We were poor, but she never allowed it to define us. We didn’t use slang at home, but I did learn rudimentary French. We had food stamps (the actual paper kind), but we didn’t eat “struggle meals.” Instead of fast food, sloppy joe mix, or overprocessed boxed meal “helpers,” dinner consisted of delicacies like coq au vin, chicken piccata, and stuffed acorn squash. Instead of watching television, we played Scrabble or chess. Instead of Goodnight Moon, my bedtime stories were by Tolkien and Shakespeare. Learning was revered for its own sake. “Knowledge, what’s in your head, it’s the only thing you own,” my mother often said.
High test scores and a quirk of fate gained me a benefactress, a woman who personally provided me with a full-ride scholarship to one of the most prestigious private schools in the country: Hawken. I went from an elementary school with 800 students, 99 percent of them black, to a middle school with just over 200 students, 14 of which were black. I went from being the smartest kid in class to being academically adequate. I was far less worldly than any of my peers. To call it culture shock would be an understatement.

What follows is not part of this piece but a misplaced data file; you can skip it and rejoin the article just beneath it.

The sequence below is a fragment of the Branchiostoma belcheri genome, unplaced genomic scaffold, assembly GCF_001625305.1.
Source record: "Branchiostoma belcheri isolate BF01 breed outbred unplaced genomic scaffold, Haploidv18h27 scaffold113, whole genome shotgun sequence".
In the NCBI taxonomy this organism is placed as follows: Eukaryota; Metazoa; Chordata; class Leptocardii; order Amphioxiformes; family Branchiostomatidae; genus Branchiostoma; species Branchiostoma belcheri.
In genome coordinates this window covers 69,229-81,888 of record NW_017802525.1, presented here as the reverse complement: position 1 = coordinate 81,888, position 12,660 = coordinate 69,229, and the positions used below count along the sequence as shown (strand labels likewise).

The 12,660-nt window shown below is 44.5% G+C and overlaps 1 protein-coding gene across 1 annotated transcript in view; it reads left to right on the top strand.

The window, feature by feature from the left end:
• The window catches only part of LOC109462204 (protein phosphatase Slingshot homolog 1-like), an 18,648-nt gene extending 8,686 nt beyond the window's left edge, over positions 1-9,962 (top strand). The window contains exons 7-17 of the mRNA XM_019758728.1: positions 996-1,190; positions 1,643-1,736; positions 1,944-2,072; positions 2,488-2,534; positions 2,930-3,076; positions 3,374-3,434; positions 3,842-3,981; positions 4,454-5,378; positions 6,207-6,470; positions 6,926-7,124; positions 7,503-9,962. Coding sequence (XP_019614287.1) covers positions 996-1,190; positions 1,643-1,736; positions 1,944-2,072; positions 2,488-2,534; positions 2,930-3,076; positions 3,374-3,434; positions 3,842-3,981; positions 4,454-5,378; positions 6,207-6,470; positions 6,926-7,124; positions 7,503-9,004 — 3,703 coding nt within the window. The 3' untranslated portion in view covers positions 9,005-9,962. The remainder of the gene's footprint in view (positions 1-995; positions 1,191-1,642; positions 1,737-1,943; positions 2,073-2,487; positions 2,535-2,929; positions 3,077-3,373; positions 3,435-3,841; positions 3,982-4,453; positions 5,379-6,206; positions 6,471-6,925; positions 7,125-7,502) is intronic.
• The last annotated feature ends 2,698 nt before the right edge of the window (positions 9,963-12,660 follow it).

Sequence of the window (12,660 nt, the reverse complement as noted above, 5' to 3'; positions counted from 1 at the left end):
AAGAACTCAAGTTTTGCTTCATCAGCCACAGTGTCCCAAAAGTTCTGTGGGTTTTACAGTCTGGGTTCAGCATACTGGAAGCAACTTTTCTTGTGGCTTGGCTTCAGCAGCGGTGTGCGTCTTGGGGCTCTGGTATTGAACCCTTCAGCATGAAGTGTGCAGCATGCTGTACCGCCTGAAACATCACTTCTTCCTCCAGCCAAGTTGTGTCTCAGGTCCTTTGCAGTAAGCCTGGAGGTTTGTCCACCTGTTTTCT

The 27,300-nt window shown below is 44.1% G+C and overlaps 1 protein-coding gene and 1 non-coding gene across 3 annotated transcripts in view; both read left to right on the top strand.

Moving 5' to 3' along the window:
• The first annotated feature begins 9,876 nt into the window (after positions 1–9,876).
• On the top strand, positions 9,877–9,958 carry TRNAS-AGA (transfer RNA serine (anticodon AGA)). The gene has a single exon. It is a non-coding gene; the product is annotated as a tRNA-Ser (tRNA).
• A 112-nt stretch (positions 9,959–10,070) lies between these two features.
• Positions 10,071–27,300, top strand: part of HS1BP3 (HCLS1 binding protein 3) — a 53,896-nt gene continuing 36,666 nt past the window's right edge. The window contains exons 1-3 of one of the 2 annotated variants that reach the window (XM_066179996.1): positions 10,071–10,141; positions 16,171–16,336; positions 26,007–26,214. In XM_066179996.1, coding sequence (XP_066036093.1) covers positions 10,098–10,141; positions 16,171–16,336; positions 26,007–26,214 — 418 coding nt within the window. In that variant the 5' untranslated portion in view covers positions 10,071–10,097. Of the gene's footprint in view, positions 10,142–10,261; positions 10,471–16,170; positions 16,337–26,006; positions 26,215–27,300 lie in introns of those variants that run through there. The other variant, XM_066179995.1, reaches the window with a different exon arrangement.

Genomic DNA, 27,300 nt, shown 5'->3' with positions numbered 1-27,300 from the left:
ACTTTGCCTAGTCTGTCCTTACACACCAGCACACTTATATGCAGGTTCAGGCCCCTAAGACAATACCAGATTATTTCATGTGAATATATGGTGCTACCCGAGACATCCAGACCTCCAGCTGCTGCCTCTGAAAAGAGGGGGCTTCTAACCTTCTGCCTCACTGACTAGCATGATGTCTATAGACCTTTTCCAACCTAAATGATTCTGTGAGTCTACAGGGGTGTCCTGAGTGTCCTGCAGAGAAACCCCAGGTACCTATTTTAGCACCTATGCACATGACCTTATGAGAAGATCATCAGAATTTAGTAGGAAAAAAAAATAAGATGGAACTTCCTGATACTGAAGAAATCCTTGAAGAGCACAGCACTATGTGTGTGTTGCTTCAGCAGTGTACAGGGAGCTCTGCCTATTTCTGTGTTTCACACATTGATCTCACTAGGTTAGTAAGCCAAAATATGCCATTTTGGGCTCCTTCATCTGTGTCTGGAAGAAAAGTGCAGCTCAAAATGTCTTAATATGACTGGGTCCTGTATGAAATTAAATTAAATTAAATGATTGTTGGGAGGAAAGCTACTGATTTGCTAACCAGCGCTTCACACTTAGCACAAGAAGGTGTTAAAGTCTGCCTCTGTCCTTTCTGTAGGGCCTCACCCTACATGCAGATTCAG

Until I set foot on the verdant, rolling lawns of Hawken’s middle school campus, I’d had no real understanding of what it meant to be poor. In East Cleveland, my quality of life had been different from that of my classmates not because we’d had more resources than the next person, but because of how my mother chose to make creative use of those resources. At this new school, I was simply out of my league.
I knew I lived in the hood, but I didn’t understand how negatively my neighborhood was perceived until I went to Hawken. Like all cities, East Cleveland had a nicer, historic side and a ’round the way side. I lived ’round the way, down the hill, where people were afraid to go. My school bus wouldn’t even pick me up from my house. Instead, I had to walk nearly a mile up the hill to be picked up at a classmate’s house.